At forward, the depth is formidable. In Connor McDavid, Johnny Gaudreau, Jack Eichel, Nathan MacKinnon, Sean Monahan, Brandon Saad, Mark Scheifele, Dylan Larkin, Jonathan Drouin and Auston Matthews, they’ve got a strong mix of speed and skill. Many of them also have previous international tournament experience.

Team Europe is the true underdog of this tournament. If some of the older players on their roster can rise to the occasion, they could pull off an upset or two. They have the experience and leadership to make it happen.

The North America roster, meanwhile, has sufficient talent to skate with the big boys. It’s a hungry group composed of the next generation of NHL stars determined to show up their older opponents. 

So, I’ll be pulling for both of those clubs. Having a couple of wild card teams with the potential to upset the status quo is just what this tournament needs.

And if Team Europe or Team North America wins the tournament, I’m looking forward to the awkwardness of deciding which anthem gets played and which flags the players wrap themselves in for the big team photo posing with the kitschy table lamp called the “World Cup of Hockey”.







49 Comments

  1. The North American squad is under 25 and who were not eligible for the Canadian and American squads.

    • The Canadian and US GMs tend to lean toward veteran talent in selecting these teams. In my opinion, the players on Team North America wouldn’t have made the cut with the Canadian and US squads. This ridiculous rule was implemented in order to ensure maximum participation of North American talent.

      • I doubt that Mcdavid, Eichel and Gaudreau woudl have been passed over by their respective teams.

      • Don’t be so sure McDavid, Eichel or Gaudreau wouldn’t have been left off their respective teams. 10 years ago at the Turin Olympics, Team Canada left Sidney Crosby at home and made Eric Staal an alternate.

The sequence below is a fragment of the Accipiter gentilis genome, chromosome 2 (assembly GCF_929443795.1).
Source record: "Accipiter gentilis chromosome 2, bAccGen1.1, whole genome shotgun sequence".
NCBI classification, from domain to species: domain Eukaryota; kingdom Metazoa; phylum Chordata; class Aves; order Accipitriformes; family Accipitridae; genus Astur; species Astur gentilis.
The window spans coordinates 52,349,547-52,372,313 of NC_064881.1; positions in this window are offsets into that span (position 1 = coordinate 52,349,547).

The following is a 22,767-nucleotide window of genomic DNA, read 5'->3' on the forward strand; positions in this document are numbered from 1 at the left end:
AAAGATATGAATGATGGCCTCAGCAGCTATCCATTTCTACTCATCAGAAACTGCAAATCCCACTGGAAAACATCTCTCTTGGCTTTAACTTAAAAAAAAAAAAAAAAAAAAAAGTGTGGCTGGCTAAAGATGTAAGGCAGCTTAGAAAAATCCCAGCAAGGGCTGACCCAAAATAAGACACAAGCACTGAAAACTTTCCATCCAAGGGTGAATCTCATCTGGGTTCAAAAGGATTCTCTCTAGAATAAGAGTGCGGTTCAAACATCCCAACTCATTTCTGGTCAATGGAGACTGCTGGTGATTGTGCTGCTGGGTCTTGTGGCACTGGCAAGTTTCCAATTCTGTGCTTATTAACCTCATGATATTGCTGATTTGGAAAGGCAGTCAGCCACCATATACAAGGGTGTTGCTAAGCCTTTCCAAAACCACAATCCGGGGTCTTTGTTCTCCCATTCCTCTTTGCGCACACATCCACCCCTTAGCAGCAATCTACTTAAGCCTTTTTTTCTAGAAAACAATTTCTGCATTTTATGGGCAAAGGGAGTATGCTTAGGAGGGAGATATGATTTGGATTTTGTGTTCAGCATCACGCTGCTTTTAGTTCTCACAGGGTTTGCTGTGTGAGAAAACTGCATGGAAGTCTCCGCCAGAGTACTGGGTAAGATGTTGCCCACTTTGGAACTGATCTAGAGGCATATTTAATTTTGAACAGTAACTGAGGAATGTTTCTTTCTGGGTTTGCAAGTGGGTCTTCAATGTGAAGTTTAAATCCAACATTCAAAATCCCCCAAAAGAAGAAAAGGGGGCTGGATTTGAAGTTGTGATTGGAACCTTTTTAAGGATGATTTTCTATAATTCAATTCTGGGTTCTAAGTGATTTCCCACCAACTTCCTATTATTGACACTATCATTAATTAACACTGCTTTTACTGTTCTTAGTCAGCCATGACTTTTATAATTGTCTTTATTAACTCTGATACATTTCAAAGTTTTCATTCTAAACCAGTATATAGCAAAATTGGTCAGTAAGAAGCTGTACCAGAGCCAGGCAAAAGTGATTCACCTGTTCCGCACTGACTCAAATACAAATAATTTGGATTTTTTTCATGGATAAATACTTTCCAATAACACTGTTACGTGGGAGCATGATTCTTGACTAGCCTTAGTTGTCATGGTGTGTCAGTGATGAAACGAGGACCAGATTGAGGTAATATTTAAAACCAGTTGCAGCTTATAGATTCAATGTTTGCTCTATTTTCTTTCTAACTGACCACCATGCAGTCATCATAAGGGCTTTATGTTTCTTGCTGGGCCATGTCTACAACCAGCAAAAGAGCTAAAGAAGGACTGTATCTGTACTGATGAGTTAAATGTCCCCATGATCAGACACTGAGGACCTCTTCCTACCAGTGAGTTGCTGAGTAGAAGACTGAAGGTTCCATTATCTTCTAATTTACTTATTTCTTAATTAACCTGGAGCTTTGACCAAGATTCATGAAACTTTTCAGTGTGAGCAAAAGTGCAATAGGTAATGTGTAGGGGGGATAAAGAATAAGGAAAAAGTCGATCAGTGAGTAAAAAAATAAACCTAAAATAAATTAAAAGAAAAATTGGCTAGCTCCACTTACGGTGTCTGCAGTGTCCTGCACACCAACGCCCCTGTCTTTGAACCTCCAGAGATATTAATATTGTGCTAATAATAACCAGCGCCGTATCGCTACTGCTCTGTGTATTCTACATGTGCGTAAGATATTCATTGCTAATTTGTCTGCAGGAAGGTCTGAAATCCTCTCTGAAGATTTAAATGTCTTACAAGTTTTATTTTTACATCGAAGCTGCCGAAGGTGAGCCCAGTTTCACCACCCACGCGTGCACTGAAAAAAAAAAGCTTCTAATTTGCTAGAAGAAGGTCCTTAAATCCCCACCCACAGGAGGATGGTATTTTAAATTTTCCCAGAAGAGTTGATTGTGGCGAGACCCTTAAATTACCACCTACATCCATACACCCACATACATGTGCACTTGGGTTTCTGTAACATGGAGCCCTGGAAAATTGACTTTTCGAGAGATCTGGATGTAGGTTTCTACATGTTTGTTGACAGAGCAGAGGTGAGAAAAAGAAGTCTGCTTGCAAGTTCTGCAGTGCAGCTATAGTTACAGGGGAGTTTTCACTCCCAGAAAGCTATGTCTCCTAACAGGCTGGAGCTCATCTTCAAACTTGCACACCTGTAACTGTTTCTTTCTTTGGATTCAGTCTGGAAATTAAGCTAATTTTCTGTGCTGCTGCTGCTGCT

• If u don’t like hockey- quit your job. People who like hockey- ie: pay your salary watch / read hockey 365…can’t wait!

      • So you believe my disdain for the NHL’s World Cup of Hockey means I don’t like hockey. That’s quite the leap you made there, Brian. You should be an Olympic long jumper.

      • @Brian,
        How much was the check you sent Lyle this month?You don’t really pay his salary directly. You come here free of charge and get to p-ss and moan at no cost.

        You don’t have to agree with everything the guy says, but let’s not pretend we pay the guy for his opinions like “ESPN insider”

  2. Team North America’s players were not passed over by the Candian and American teams, it is instead comprised of Candian and American players under the age of 23. According to this article on nhl.com https://www.nhl.com/news/team-north-america-could-use-youth-to-advantage/c-778574

    “Team North America is a new concept in international hockey, grouping the best players 23 years old and younger from Canada and the United States against the best hockey nations in the world.”